Democrats rule Annapolis with glee
The Democratic luncheon held the day before the start of the General Assembly session has become an annual tradition. It's a welcome-back affair marked by a series of rah-rah speeches from federal and state officials.
The luncheon has been the forum for some terrific one-liners in the past, with the most memorable coming from Senate President Thomas V. Mike Miller.
We're at the point now, though, where the zingers aren't so much fresh and new as they are refinements of past hits.
In 2004, the luncheon took place after Miller and House Speaker Michael E. Busch had spent a year feuding over slots and figuring out how to deal with a Republican governor upstairs for the first time in more than three decades. Busch and Miller had been at each other's throats, but the Senate president promised that the fighting was going to come to an end.
"How close are we going to be?" Miller asked the crowd. "He's going to eat the watermelon; I'm going to spit out the seeds." As The Baltimore Sun wrote at the time: "Then the State House rivals grasped hands and the room roared with applause." It was one of the best-remembered quotes of the year.
Busch made a reference to the watermelon quip today, but indicated that things are now even sweeter. "Today we are sharing whipped cream and strawberries," he said.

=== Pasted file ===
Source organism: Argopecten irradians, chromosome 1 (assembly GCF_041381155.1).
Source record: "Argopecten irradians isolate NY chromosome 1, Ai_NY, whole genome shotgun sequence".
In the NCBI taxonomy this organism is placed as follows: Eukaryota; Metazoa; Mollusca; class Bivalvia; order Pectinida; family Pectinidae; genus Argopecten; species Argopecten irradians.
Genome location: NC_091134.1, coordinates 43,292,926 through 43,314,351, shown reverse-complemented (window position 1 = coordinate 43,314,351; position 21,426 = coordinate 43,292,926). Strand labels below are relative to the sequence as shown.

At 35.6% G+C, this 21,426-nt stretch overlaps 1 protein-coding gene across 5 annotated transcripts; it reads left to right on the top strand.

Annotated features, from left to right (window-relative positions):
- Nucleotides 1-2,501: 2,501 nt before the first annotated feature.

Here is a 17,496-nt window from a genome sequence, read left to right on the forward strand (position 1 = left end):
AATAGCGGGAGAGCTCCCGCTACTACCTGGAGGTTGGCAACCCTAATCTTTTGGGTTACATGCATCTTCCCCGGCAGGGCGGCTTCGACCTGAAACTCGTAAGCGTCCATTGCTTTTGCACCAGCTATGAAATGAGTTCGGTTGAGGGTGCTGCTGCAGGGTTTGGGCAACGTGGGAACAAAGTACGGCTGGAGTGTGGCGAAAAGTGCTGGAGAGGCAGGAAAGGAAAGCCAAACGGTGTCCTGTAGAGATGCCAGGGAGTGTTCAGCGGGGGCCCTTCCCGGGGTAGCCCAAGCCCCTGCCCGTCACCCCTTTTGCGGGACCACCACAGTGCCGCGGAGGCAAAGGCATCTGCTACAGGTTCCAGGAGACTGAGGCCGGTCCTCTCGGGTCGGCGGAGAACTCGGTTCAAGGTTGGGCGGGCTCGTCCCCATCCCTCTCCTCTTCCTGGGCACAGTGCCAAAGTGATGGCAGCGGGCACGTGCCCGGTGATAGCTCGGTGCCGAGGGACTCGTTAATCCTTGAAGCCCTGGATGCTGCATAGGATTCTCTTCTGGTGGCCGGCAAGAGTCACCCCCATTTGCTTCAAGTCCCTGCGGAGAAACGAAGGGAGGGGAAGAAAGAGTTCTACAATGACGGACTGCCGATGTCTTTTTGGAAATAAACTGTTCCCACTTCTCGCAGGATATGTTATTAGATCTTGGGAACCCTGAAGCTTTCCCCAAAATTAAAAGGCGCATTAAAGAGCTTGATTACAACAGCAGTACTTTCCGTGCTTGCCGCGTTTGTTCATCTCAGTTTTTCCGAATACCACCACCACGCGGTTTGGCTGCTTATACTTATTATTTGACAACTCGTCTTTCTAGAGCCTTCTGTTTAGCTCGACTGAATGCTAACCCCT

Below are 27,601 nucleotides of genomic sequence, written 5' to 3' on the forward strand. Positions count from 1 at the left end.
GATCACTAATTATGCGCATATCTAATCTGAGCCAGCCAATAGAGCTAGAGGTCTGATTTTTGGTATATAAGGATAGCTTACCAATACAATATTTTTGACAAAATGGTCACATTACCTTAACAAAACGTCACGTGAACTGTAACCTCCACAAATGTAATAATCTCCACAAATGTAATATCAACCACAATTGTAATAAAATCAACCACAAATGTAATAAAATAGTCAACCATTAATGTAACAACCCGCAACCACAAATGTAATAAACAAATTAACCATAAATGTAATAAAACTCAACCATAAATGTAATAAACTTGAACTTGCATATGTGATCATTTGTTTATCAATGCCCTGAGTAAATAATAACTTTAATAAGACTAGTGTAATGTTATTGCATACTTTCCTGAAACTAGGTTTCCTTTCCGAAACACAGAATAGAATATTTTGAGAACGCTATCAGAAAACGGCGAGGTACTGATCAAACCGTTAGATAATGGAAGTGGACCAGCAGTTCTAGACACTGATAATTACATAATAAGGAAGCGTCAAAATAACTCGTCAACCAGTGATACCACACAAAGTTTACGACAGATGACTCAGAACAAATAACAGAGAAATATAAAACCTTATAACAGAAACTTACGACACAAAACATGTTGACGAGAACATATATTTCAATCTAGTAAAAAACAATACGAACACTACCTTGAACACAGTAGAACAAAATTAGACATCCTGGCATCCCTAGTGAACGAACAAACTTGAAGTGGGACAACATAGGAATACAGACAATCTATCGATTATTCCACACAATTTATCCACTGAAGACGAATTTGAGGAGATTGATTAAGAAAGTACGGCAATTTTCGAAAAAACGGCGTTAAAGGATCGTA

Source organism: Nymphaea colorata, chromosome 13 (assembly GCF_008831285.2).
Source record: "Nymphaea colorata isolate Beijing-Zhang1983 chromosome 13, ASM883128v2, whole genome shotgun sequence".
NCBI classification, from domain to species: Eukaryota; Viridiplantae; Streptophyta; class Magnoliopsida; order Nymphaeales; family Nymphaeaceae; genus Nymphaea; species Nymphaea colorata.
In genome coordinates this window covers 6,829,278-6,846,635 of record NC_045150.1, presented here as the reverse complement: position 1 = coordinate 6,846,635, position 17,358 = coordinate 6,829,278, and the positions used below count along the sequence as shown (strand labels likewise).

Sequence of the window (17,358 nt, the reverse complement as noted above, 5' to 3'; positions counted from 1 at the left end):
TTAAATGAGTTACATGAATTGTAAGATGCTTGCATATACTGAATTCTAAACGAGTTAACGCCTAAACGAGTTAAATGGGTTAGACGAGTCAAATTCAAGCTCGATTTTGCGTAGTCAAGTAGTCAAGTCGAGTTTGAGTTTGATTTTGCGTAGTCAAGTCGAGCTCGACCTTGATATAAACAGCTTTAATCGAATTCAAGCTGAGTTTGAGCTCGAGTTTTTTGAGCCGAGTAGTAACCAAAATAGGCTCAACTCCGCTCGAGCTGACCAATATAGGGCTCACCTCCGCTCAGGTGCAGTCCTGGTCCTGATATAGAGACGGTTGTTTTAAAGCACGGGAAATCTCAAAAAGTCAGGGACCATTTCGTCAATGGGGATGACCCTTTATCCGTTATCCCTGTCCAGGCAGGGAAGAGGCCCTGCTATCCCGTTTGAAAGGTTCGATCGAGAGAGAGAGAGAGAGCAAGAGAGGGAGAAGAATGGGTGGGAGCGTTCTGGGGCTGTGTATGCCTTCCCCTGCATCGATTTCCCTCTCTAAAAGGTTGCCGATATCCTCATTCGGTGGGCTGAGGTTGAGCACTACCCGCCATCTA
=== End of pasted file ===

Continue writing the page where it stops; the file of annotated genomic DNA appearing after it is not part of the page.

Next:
Another Miller zinger came in 2006, as Democrats were gearing up for an election battle between Baltimore Mayor Martin O'Malley and Gov. Robert L. Ehrlich Jr.
Miller pledged that Democrats would "get together and we're going to shoot [Republicans] down. We're going to put them in the ground. We're going to bury them upside-down, and it'll be 10 years before they crawl out again."
And so began a session of less-than-ideal bipartisan cooperation.
After last year's election, Miller said yesterday he's feeling energized and excited, budget deficits notwithstanding.
Not too many years ago, "Republicans were riding high," Miller said, according to the Sun's Laura Smitherman. "They had a Republican President of the United States. They had a Republican governor. They had aides walking around with black notebooks with people in the house they were targeting. Ehrlich was doing very well in polls."
"I said, you know they are riding high right now but what’s going to happen is we’re going to come together and we’re going to shoot 'em down. We’re going to shoot 'em down and we’re going to bury them face down, deep and far. So deep and far it’s going to take 20 years for them to come out the other side. They’ll see China from there. But I was wrong. It’s going to take 40 years for them to recover from what we did to them in 2008."
And so begins another session with Democrats in control in Annapolis.